|We’re over the moon to be one of three finalists for the Best Producer category of the 2017 BBC Food and Farming Awards, announced today on the Food Programme. It’s a testament to the many wonderful farmers and producers we work with – and to the potential of British farming to produce an ever wider variety of foods.|
When we founded Hodmedod in 2012 our aim was simple – to get more fava beans and other pulses from British farms back in British kitchens. Initially motivated by the environmental and social benefits more locally produced beans could offer, we were spurred on by just how good British fava beans are to eat.
Our first assumption on realising that fava beans were widely grown in this country but not eaten here was that they must simply just not taste very good.
How wrong we were! From the traditional Ful Medames and Ta’amia of Egypt – where many of the best British beans are sold – to Moroccan bessara, Italian fave e cicorie, and English pottage or soup, fava beans are delicious.
Among the fava bean recipes that first inspired us was Giorgio Locatelli's Maccheroni nel 'maccu' fritto - fried cubes of pasta and fava beans. We're delighted to have now impressed Giorgio, as one of the BBC judges, with our British fava beans and other pulses and grains.
Over the last five years we’ve got to know many farmers and had the opportunity to explore the crops they grow and to work with them on trialling new crops. We’ve been delighted to find superb foods being grown by British farmers and astonished that they’re not already more widely appreciated.
Carlin Peas were a particular revelation – these nutty tasting peas are among the tastiest of pulses but little known outside parts of Lancashire, Yorkshire and the Black Country. We love using them for traditional Parched Peas but also in curries, salads and even brownies.
This in turn has inspired us to look at the potential for different crops, from lentils, Phaseolus beans and Abyssinian peas to naked barley, buckwheat and emmer.
It’s a challenge to get new crops not just into production but also cleaned and processed for use in the kitchen.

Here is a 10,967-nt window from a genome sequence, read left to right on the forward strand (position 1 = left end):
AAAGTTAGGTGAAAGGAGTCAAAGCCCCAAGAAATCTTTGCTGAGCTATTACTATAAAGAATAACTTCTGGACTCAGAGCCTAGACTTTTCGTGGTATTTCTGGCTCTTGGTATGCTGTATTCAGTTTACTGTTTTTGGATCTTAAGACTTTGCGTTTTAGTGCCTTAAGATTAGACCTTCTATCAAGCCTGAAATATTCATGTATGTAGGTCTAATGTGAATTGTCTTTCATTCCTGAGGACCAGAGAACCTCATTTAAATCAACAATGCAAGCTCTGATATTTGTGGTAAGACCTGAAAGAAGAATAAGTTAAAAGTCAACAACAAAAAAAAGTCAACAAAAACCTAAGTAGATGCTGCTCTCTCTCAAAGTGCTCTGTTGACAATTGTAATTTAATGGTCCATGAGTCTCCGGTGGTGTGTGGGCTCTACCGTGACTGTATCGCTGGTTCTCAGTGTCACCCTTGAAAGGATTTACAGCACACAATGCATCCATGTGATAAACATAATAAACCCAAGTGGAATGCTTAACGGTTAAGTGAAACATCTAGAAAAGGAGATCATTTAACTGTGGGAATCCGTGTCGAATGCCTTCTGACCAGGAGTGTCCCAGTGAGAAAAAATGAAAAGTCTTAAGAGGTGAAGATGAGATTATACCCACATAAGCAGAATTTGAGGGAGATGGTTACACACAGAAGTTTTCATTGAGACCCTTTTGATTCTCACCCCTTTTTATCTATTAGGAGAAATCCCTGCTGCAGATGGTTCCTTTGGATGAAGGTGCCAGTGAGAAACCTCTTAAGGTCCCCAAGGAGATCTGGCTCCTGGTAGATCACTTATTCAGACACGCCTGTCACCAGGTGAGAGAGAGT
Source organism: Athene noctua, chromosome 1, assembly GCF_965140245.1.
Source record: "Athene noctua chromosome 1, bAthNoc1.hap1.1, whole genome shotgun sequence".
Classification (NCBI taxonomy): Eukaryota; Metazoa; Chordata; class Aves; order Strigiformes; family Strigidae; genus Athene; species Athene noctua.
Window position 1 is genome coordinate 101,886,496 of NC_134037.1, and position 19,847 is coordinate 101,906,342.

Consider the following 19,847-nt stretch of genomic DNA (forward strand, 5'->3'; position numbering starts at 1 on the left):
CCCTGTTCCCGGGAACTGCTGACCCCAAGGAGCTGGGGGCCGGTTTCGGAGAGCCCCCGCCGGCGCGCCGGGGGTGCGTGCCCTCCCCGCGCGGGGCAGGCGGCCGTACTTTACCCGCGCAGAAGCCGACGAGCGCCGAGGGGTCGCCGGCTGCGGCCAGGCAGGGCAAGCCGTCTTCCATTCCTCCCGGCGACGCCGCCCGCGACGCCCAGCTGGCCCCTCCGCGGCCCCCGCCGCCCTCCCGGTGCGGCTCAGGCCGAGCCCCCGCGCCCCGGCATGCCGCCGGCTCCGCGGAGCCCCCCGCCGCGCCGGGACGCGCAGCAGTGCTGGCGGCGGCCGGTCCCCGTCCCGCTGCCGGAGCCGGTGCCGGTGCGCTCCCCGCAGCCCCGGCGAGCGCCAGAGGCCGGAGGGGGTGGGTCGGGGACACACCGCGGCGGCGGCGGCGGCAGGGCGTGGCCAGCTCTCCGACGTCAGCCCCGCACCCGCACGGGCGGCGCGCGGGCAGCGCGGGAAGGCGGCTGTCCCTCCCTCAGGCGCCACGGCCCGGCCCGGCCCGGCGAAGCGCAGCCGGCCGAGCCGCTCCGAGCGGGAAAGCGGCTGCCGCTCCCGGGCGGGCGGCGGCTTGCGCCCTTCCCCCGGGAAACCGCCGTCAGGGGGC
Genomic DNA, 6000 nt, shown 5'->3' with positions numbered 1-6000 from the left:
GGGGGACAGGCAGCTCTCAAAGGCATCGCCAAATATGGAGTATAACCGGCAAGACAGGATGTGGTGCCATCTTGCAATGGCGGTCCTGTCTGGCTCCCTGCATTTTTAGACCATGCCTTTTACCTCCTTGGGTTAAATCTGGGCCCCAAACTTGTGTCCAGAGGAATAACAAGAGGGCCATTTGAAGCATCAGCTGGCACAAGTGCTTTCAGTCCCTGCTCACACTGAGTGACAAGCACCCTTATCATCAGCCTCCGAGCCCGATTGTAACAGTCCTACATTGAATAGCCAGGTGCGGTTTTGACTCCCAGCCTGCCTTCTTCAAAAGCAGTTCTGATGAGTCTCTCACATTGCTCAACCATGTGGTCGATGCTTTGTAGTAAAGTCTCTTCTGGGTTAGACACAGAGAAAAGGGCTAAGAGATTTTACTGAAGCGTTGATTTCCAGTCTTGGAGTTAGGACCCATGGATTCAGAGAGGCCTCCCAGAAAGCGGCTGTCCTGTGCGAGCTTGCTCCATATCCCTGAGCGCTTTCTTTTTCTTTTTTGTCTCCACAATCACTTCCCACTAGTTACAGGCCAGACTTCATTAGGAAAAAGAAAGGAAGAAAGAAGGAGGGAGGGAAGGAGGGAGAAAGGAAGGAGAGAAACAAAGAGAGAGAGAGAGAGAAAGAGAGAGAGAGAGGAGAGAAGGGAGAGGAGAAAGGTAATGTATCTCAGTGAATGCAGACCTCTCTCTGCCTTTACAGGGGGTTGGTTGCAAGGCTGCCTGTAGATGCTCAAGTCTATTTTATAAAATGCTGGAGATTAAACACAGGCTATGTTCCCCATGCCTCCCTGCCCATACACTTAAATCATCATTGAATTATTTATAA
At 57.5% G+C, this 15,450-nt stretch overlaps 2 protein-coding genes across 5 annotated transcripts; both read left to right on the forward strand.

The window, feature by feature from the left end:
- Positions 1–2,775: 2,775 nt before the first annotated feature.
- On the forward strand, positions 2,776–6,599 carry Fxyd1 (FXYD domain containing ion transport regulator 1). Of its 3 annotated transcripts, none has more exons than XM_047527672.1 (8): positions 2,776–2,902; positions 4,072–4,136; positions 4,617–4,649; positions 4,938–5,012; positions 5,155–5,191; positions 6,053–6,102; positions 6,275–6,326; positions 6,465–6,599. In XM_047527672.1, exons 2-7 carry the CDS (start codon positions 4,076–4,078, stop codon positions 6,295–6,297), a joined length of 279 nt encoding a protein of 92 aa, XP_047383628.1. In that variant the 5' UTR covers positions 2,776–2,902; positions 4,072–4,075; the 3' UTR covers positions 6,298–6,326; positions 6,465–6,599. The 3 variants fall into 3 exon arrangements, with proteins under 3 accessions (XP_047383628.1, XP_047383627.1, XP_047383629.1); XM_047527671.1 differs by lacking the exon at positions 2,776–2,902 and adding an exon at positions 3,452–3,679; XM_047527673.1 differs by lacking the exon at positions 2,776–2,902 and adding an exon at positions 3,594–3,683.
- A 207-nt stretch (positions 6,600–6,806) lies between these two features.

We love simple dry pulses and grains as versatile and delicious ingredients but we are also excited to investigate the further possibilities of producing different foods from these raw materials, through milling, flaking, puffing and more. The way fermentation can develop a whole new range of flavours is a recent revelation that we’re now exploring.
We can’t possibly do all this by ourselves. We’re lucky to have built relationships with many skilled and innovative farmers who are brave – or perhaps sometimes foolish – enough to share our enthusiasm to push the boundaries of farming.
Professor Martin Wolfe has successfully grown trial plots of organic lentils and other novel crops on his experimental agro-forestry farm in Metfield, just down the road from our Bean Store in Suffolk. At Home Farm Nacton on Suffolk’s Orwell estuary Andrew Williams produces our organic quinoa and supports trials of many different pulses and grains.
Peter and Andrew Fairs of Fairking in Essex have pioneered production of British quinoa and are unstoppable in their eagerness to try other crops. In Hertfordshire Tim Gawthroup grows varieties of bean that have never been seen in British fields. Across the country in Shropshire, Mark Lea grows superb organic peas for us at Green Acres farm and has also produced some of the first organic Naked Barley while his son Edward lovingly tends some very special rare varieties of bean.
We work with a wider network of producers who help us to use these crops in different ways, from the essential screening and sorting of the farm crops after harvest to gluten-free milling in Essex, roasting in London, and fermentation in the Welsh valleys.
With the new growing season upon us we’ve lots more in the pipeline. Watch this space!
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Last year (field scale chickpea production year 2) was a real struggle: drought through much of the season, intense heat in late May, then extraordinary rainfall in August. This year (chickpea year 3) hasn’t started much better to be honest: a cold start and prolonged wet conditions are not what chickpeas like.